One of the areas that I saw opportunity in is STEM education, particularly in terms of increasing the number of women and minorities who pursue these fields. It was perhaps an obvious area for me, given my background in technology and its critical importance to the state and the nation. We have all seen the forecasts showing that the U.S. is not producing enough scientists, engineers, technologists, math teachers, doctors, nurses, and so forth, to meet our own domestic needs. This is an issue that my husband also cares deeply about. We know that more young women than young men are attending college these days (in some areas of the country the gap is 54% to 46%), and yet, women’s rates of participation in STEM disciplines remain disproportionately low. We have increasing numbers of Hispanics and African Americans who are not pursuing post-secondary education at all. Clearly if we can boost participation by women and minorities in STEM-related fields, it will address our workforce needs as well as our fundamental goals for equity and diversity.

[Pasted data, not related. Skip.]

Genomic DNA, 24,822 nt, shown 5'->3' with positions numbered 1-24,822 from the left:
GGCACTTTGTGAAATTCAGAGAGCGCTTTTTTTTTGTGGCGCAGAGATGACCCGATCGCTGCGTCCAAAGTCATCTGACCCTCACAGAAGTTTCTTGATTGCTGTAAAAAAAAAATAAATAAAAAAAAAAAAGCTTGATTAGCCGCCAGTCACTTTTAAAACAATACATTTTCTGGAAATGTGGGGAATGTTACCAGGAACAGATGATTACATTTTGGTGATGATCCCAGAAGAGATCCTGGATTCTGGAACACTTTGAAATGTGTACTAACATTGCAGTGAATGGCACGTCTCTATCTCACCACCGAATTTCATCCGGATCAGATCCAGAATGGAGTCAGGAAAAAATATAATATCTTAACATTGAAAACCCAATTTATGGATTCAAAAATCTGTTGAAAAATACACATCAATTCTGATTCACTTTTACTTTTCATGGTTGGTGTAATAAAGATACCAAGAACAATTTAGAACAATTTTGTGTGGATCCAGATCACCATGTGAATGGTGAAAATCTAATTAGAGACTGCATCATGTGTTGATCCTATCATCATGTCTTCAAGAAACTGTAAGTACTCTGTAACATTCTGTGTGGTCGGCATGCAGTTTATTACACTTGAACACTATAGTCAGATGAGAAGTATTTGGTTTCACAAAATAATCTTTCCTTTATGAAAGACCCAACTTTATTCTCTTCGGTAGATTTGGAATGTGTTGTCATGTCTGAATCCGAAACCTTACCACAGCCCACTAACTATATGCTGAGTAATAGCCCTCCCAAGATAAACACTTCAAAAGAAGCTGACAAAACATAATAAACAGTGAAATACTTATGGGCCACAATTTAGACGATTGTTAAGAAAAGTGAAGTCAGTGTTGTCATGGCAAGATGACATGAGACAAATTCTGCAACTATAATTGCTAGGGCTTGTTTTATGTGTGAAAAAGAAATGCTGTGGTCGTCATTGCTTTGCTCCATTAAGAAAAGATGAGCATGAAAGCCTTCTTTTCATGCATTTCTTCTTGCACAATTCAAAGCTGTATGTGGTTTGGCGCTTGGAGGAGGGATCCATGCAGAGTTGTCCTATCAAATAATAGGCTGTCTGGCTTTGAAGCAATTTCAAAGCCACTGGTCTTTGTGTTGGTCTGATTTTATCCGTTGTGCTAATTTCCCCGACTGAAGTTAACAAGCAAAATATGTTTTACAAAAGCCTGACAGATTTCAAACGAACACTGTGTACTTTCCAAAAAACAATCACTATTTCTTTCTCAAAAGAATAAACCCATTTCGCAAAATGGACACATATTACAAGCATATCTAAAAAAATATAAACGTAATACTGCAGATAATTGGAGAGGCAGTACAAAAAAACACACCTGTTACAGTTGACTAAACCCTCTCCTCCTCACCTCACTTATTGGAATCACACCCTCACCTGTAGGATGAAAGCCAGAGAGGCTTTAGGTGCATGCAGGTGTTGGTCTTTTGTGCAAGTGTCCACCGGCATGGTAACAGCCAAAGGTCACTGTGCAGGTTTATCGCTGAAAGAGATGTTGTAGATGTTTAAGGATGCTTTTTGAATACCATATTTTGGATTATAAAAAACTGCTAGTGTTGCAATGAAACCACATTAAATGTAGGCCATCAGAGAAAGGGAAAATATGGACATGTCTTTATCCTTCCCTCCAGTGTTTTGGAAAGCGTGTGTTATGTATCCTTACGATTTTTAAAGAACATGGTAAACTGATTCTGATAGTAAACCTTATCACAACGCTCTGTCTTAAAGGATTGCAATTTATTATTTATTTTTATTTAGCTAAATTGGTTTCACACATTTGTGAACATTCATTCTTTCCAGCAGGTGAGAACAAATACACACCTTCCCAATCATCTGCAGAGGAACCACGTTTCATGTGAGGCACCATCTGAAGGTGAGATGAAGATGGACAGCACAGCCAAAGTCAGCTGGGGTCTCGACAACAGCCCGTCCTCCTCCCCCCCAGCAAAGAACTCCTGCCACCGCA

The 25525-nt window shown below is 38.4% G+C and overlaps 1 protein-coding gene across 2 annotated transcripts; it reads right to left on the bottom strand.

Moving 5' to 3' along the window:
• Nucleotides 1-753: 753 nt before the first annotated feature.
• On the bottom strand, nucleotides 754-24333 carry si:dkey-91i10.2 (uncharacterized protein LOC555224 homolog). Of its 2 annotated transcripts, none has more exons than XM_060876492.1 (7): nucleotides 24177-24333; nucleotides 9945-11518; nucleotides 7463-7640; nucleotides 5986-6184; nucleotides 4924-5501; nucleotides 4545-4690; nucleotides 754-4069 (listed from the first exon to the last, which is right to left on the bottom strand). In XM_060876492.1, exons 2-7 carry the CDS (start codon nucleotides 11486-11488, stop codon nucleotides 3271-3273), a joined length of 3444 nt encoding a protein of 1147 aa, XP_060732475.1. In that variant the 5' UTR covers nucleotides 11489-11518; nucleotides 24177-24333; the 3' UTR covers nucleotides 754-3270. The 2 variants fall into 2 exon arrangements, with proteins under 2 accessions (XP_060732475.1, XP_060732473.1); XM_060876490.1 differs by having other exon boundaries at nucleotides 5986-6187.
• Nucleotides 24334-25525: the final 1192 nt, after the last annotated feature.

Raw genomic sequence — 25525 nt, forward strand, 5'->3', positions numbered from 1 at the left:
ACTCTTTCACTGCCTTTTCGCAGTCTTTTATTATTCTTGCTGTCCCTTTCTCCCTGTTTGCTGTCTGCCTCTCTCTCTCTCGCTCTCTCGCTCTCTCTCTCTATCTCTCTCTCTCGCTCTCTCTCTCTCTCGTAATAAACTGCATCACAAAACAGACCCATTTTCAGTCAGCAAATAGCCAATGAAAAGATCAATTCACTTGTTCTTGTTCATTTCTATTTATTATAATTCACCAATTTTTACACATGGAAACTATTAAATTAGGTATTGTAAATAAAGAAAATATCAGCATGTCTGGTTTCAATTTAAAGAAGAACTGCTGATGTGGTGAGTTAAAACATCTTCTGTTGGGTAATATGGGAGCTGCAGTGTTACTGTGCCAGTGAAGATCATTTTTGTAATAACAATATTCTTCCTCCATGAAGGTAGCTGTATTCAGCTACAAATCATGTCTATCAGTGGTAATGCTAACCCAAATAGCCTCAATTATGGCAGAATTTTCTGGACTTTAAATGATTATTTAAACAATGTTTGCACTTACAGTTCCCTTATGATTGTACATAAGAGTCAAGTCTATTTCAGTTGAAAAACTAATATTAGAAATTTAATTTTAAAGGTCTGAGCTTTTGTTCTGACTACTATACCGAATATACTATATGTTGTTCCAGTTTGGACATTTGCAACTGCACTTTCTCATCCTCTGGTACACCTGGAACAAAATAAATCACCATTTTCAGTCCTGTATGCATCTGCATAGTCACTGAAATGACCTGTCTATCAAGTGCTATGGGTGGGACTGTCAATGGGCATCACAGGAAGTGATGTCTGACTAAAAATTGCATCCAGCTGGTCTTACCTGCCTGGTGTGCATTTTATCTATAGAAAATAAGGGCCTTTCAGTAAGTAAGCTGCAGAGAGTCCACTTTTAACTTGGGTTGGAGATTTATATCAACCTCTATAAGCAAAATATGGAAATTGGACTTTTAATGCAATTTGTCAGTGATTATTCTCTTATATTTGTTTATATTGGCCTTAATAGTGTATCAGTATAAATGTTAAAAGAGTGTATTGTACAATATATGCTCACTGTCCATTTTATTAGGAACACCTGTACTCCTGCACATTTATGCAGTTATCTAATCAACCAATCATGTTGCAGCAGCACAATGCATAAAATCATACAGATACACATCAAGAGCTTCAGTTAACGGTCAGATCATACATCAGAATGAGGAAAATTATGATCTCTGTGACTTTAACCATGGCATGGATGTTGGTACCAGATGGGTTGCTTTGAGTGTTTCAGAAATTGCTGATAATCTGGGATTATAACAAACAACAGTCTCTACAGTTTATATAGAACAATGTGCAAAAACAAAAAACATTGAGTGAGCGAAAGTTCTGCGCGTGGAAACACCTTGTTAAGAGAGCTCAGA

I now hold an adjunct faculty position in IU’s School of Informatics and Computing, where I am teaching a course this semester designed to develop an IT Clinic for non-profits in the Bloomington community. The Clinic will give Informatics students hands-on development and consulting experiences that they can take into their careers, and it will provide the kinds of service learning opportunities that studies show appeal strongly to young women and to other underrepresented groups as part of their academic training. And of course, it provides critically needed services to the non-profit sector.